Someone recently wrote to ask me how she could become a more organized Mom:
QUESTION: I am as far from a Type A personality as they come, and I struggle (still!) with productivity and discipline. As a Homeschool mom of 5, with number 6 due in just weeks, I am convicted of how important discipline and order is. It’s not that I don’t eagerly desire to move from point A to point B… I just don’t know how! And every attempt over the years has proved to be unsuccessful. Do you have resources that you can recommend for a girl like me? I WANT to be an orderly, productive mama….
ANSWER: First of all, I’m somewhere between a Type A and whatever other type there is. Not a true intense A, 24/7. But girl, I’ve raised 10 adults with two more to go, and still struggle with productivity and discipline. Actually I choose to say “productivity and discipline are a challenge” because I stay far away from the struggle word. I don’t want my brain to overhear me speaking that over my life and self, because we move towards what we think about. I want my brain to think “rise to the challenge!”
You have to decide what being orderly and productive means to YOU. Don’t compare yourself to other families or Pinterest or who you think is an organized mom. What do you want YOUR life to look like? What is really important to your husband and your kids? Ask them, the answers might surprise you. Then make a written list and decide what you can reasonably do. Write it down to prevent the things on this list from becoming a swirling vortex of thoughts in your mind.
If you’re overwhelmed by something, figure out a system to help. For instance, when we had 8 kids at home, laundry was often overwhelming. It helped to get a basket for each person and keep it in their bedroom where they got undressed. On weekdays two kids were assigned to do their laundry, the older helping the younger. If your older kids need some training or help from you to do that, I promise it will pay off in the long run. Start by asking yourself “what is causing me stress?” Hint: Sometimes it’s a discipline issue, not the laundry. It might even be a child’s discipline issue.
If the house is continually a mess, get rid of a bunch of stuff. It’s not worth the stress and feelings of failure to keep stuff. Only have a few toys out at a time, put the rest away and rotate them. Decide on a certain amount of clothing per family member. Evaluate the mess-makers and cut back where you can.
Simplify as much as you can, especially when your new baby comes. (By the way, here’s my postpartum advice). Paper plates, disposable diapers, etc.—anything to make life easier. For whatever stuff you keep, figure out a way to store it so that it doesn’t look clutter-y. Baskets are great because they look neat and uniform on a shelf but inside they can be a casual jumble, making it easy to clean up after a task by tossing in items. Part of being an organized mom is recognizing your human limitations and keeping things simple accordingly.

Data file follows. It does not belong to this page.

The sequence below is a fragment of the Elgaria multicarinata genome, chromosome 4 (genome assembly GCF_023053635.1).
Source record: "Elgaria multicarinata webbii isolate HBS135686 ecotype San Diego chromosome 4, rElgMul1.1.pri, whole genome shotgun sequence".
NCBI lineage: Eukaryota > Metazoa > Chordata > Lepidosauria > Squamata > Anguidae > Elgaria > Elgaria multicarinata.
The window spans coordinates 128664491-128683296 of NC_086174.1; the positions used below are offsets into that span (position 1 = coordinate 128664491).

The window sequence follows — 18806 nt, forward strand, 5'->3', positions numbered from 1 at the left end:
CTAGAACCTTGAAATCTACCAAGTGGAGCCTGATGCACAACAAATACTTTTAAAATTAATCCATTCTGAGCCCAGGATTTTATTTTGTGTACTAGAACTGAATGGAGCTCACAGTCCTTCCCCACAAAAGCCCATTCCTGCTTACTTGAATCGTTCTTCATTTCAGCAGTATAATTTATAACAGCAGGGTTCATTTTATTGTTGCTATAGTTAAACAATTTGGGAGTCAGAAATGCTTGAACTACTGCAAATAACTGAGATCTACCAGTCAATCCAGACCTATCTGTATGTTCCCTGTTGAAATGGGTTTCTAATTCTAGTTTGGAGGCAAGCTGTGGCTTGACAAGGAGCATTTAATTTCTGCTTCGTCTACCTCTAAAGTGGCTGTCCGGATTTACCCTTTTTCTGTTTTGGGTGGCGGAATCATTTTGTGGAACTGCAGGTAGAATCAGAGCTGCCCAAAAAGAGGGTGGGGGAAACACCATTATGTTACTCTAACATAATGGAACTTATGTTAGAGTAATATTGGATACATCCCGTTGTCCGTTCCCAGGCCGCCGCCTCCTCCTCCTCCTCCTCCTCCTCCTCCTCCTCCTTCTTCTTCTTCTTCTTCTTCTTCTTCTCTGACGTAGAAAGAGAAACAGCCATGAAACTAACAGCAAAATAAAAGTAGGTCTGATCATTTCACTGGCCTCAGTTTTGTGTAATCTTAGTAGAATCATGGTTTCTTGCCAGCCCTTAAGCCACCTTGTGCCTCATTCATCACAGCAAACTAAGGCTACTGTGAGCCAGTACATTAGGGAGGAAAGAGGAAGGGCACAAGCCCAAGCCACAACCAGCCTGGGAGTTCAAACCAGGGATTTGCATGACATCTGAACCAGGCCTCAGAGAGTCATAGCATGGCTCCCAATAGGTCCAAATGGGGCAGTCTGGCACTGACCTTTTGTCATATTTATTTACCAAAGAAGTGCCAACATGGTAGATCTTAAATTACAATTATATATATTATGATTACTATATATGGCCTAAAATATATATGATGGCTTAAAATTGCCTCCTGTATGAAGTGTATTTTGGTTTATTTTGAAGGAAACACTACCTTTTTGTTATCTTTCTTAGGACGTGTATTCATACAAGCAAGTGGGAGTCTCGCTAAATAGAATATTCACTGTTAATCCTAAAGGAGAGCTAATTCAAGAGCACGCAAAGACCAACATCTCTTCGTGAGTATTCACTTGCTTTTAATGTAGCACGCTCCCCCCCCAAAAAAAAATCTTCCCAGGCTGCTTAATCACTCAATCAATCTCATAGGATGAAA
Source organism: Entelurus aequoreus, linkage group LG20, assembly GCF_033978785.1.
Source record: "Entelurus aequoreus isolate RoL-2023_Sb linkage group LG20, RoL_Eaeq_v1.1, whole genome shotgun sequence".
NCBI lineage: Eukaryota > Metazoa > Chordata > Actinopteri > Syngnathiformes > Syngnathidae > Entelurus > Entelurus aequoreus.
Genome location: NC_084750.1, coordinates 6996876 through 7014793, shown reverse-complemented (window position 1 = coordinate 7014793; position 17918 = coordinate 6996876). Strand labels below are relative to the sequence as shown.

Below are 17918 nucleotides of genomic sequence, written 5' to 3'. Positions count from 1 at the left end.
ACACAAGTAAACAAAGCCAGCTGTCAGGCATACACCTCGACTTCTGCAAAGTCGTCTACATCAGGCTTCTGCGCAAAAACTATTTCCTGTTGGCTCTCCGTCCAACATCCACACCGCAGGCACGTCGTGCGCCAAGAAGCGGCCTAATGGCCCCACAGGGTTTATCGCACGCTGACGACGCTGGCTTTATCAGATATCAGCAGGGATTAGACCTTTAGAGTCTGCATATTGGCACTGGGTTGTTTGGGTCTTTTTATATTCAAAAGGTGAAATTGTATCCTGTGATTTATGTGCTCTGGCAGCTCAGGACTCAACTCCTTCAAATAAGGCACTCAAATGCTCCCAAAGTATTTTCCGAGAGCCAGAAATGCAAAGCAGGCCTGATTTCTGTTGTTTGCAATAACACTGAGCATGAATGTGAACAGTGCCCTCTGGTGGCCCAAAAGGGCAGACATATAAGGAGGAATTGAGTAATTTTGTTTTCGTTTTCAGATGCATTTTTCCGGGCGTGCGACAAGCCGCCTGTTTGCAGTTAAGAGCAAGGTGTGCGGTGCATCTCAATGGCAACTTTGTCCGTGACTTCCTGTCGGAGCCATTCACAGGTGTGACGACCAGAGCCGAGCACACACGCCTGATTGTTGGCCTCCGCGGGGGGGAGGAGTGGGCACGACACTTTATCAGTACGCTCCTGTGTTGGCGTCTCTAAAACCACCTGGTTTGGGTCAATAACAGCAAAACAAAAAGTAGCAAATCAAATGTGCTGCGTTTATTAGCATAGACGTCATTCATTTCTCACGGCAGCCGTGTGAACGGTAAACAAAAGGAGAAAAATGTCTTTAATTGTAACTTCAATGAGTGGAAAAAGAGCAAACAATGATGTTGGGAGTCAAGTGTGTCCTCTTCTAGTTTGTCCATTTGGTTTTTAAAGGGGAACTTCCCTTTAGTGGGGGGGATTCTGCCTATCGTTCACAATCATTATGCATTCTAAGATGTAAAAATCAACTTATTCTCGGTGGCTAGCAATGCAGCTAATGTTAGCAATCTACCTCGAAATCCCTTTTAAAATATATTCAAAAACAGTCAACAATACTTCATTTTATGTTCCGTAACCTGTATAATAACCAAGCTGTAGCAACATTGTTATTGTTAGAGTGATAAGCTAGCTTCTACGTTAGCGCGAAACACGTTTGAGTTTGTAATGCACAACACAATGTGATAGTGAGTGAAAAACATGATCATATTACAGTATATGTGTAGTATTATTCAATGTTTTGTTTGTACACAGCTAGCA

Ask God for wisdom. He gives it liberally and without reproach. He sings over you and He is gentle with you. Give yourself grace. Your most important work right now is growing a human being.
Don’t make personality or the stories you tell yourself an excuse to not improve areas of your life. Speak life over yourself and your home. Take thoughts captive when they say you’re hopeless or disorganized. Turn your thoughts to hope and belief. Tips are helpful but they can’t fix things like despair and discouragement. Our self-talk and untrue identity and strongholds of belief become the ungodly filter through which we view everything, and I mean everything–from the interpretation of what your husband said to your confidence as a home maker. Who told you that you’d never be an organized mom? What happened that made you feel hopeless to gain self-discipline? You get to change the story and take out the parts that aren’t true and real.
Start today with just three things. There are three things that you or a child or your husband can do to have a cleaner, more pleasant home. Write them down on three sticky notes and crush ‘em when the task is done. Or write them on a list and boldly cross through them to feel the satisfaction after they’re finished. Small wins give you a feeling of success, and that will condition your brain to look for more small wins.
These may seem like small, simple things to do, but that’s how we grow and make changes: a little at a time. What if you made three changes per month? By the end of the year you’d make thirty-six changes. See how that adds up?
I bet you have some tips and encouragement for this mom, too. Please share!